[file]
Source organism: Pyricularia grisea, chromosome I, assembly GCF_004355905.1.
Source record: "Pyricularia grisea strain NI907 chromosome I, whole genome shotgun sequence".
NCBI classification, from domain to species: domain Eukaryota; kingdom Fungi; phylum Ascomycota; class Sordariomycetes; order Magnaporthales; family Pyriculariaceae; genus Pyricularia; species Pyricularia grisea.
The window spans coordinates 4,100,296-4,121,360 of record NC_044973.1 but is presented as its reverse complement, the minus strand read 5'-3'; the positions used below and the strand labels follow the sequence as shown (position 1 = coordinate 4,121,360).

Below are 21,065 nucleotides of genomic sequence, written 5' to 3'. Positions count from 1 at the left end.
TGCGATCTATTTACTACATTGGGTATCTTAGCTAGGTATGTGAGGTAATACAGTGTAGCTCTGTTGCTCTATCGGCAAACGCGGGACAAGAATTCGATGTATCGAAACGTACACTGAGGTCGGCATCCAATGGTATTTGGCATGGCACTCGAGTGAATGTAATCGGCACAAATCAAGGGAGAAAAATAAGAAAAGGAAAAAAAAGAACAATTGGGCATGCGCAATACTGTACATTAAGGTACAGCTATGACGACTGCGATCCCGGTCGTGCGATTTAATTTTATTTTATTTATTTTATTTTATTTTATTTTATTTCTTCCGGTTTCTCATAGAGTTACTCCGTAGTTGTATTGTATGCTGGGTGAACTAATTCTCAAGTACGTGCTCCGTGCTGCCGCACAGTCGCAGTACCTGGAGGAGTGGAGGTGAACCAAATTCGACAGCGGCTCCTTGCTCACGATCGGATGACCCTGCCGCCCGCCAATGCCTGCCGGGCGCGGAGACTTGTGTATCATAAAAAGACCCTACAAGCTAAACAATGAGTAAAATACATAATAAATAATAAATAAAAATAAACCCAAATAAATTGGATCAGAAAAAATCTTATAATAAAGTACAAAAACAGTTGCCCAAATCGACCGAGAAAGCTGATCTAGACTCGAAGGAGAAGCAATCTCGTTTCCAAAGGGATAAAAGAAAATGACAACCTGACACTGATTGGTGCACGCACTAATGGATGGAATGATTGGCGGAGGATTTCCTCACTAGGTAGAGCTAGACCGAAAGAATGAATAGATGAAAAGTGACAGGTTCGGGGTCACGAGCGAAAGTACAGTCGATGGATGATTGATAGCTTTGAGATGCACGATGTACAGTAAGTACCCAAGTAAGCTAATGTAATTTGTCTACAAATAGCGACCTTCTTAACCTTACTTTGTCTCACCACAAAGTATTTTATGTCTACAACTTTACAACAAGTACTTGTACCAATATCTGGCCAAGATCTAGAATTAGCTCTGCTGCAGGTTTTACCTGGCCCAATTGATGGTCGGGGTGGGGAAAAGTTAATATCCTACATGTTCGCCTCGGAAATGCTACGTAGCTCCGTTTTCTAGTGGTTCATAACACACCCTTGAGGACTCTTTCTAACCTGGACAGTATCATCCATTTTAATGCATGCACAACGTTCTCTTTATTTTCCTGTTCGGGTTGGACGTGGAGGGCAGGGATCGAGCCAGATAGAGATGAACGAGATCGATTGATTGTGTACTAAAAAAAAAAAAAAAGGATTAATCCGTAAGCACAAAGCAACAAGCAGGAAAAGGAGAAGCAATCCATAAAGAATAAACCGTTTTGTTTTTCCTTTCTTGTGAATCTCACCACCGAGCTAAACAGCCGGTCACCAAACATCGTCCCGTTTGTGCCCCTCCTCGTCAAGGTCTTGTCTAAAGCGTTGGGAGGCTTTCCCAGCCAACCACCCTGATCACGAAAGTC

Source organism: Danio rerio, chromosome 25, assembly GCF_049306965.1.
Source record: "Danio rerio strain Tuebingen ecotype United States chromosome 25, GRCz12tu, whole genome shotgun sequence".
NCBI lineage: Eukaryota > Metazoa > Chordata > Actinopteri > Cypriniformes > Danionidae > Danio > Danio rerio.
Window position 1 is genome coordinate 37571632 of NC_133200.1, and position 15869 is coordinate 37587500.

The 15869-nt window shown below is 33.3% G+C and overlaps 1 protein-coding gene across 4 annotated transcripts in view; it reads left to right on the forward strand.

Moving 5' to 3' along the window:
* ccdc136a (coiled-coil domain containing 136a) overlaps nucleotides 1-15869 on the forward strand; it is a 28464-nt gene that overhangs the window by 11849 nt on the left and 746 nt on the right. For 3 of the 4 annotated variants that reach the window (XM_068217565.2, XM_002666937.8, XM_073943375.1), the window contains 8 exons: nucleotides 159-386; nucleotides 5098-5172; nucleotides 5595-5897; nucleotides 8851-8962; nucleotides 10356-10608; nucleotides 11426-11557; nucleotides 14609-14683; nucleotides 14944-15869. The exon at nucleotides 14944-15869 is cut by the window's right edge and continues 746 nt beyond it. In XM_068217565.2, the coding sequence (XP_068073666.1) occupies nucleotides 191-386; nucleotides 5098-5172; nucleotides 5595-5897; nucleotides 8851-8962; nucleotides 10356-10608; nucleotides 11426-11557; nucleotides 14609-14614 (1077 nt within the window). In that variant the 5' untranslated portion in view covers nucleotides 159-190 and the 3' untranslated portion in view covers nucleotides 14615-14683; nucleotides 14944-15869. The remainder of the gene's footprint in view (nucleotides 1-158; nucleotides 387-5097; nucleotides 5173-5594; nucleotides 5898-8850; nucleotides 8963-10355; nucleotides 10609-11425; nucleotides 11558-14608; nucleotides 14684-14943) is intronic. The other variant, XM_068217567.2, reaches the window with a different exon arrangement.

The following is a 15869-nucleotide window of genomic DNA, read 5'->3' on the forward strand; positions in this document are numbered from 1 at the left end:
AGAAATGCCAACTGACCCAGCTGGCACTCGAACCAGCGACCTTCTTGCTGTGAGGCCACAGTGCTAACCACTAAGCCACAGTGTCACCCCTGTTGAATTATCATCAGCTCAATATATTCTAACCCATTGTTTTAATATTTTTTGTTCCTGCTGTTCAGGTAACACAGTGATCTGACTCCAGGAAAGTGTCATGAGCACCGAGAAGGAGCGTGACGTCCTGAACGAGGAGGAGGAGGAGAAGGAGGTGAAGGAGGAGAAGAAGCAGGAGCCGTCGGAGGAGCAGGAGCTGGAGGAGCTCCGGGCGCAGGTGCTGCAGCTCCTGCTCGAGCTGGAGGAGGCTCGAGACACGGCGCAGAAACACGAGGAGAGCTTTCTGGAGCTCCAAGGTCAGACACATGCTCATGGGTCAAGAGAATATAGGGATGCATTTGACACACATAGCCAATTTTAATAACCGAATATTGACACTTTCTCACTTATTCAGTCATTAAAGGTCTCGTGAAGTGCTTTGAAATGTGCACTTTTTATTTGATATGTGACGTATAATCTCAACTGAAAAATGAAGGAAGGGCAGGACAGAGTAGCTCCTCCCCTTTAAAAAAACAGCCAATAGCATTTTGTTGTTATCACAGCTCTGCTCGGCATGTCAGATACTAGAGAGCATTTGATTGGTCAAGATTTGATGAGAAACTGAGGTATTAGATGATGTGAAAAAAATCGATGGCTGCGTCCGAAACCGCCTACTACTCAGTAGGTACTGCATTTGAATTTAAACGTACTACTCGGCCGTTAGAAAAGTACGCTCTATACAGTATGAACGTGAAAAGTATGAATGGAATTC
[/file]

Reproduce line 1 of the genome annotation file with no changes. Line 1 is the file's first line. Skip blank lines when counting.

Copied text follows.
Source organism: Pyricularia grisea, chromosome I, assembly GCF_004355905.1.